December is a month of celebration. Some call it Christmas, to others it's Hanukkah or maybe even Kwanzaa. By any name, the time of the Winter Solstice has come and the city is celebrating in true fashion. Whatever this time of year may mean to you, one thing is certain, everyone is looking to have a good time and celebrate the season.
McNellie's Holiday Parade of Lights is Tulsa's oldest Christmas tradition. The name may have changed -- and will probably continue to change as sponsors come and go -- but the spirit behind the celebration is the same.
"We just try to put on something that kids and families will enjoy, will look and sound good in person and on TV," said Larry Fox, the parade's organizer. "We're really not trying to make any political statement. It's really that simple."
So go watch the lighting of the menorah, attend a Christmas play set in Bethlehem or find the warmth of the season in fellowship with loved ones but afterward, show up at the parade and watch the symbols of the season float through downtown's Blue Dome district.
"The tradition of the parade in Tulsa is an important one," said Elliot Nelson, owner of McNellie's. "I think anytime you have a family focused event that's lasted over 70 years, you see a lot of traditions and shared memories across generations. There just aren't many events in our city that have had three or four generations attending."
Everyone loves a giant floating gingerbread man who appears to be lifting his would-be string-holders off the ground. If nothing else, watching event participants continually try to wrangle in their massive helium balloons is a sight worth seeing and usually very amusing. If all the friendly float guides manage to stay glued to the ground this year, there is still plenty worth seeing.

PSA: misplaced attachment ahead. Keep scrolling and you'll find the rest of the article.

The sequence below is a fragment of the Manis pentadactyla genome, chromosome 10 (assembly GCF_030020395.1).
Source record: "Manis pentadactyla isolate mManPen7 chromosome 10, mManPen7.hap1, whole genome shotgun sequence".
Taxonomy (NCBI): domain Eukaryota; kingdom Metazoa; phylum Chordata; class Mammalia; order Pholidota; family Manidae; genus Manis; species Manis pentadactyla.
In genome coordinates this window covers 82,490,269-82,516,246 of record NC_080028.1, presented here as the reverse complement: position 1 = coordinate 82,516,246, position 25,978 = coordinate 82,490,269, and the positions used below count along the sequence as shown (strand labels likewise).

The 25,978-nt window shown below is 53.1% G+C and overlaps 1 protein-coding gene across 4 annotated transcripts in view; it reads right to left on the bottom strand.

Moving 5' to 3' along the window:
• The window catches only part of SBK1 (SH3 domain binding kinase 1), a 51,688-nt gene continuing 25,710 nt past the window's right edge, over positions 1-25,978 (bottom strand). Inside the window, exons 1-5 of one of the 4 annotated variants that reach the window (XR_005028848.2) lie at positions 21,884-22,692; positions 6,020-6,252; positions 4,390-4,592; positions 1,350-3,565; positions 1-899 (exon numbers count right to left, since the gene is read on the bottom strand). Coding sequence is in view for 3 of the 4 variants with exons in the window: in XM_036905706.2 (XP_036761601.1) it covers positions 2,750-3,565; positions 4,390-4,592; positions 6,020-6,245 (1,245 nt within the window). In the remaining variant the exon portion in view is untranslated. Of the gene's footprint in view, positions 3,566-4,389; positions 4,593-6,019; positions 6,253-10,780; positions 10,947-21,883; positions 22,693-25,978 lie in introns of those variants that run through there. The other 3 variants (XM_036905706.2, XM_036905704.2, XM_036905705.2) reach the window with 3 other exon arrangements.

The 2010 parade will feature more floats than any other year, giant helium balloons of all shapes and sizes, marching bands and beauty queens; and that's just to name a few attractions.
"It's the premier event of this time in the city, in terms of the professional floats, balloons and being televised," Fox said. "It's supposed to be a nice day, not too cold. It's the best parade in the city and state by leaps and bounds. I encourage people to come down and watch it and if you can't watch in person, watch on TV."
So go ahead, bundle from head to toe. Scarves, gloves, a few layers should do the trick and get out of the house. Starting at 6pm, Dec. 11, the parade winds from 7th & Cincinnati through downtown and over to the BOK Center. The merriment continues with Blue Dome district businesses inviting the crowds in out of the cold.
For those that can't face the outside elements, the parade will be shown on KTUL, channel 8 for most in Tulsa.
"I think downtown Tulsa has made a tremendous amount of progress over the past 10 years -- the life we now have in the Blue Dome and Brady Districts, the BOK Center, the ballpark, all the new residences, a new energy on Boston -- I hope a lot of people will see this as an opportunity to come enjoy downtown and engage in the rebirth," Nelson said.
"Also, given the new route, I think there will be a new dynamic to the parade that hasn't existed in nearly 30 years. The route will be going by several active businesses that are open at that time on a Saturday night. I think it will give the parade a great feel."
Winterfest also offers seasonal activities nightly around the BOK Center, 200 S. Denver. While it is freezing out, outdoor ice skating rinks are hard to come by in these parts but Winterfest has created the perfect atmosphere for one. Come see Santa as he Segways by the tallest Christmas tree in the state, catch a horse and carriage ride through downtown or watch a live music performance on ONEOK's stage.
There are events going on all over town including seasonal performances of The Nutcracker, A Christmas Carol, showings of It's a Wonderful Life and so much more. Check out UTW's event section for a listing of all the holiday excitement. It only comes once a year folks, don't get left out in the cold for in 2010.
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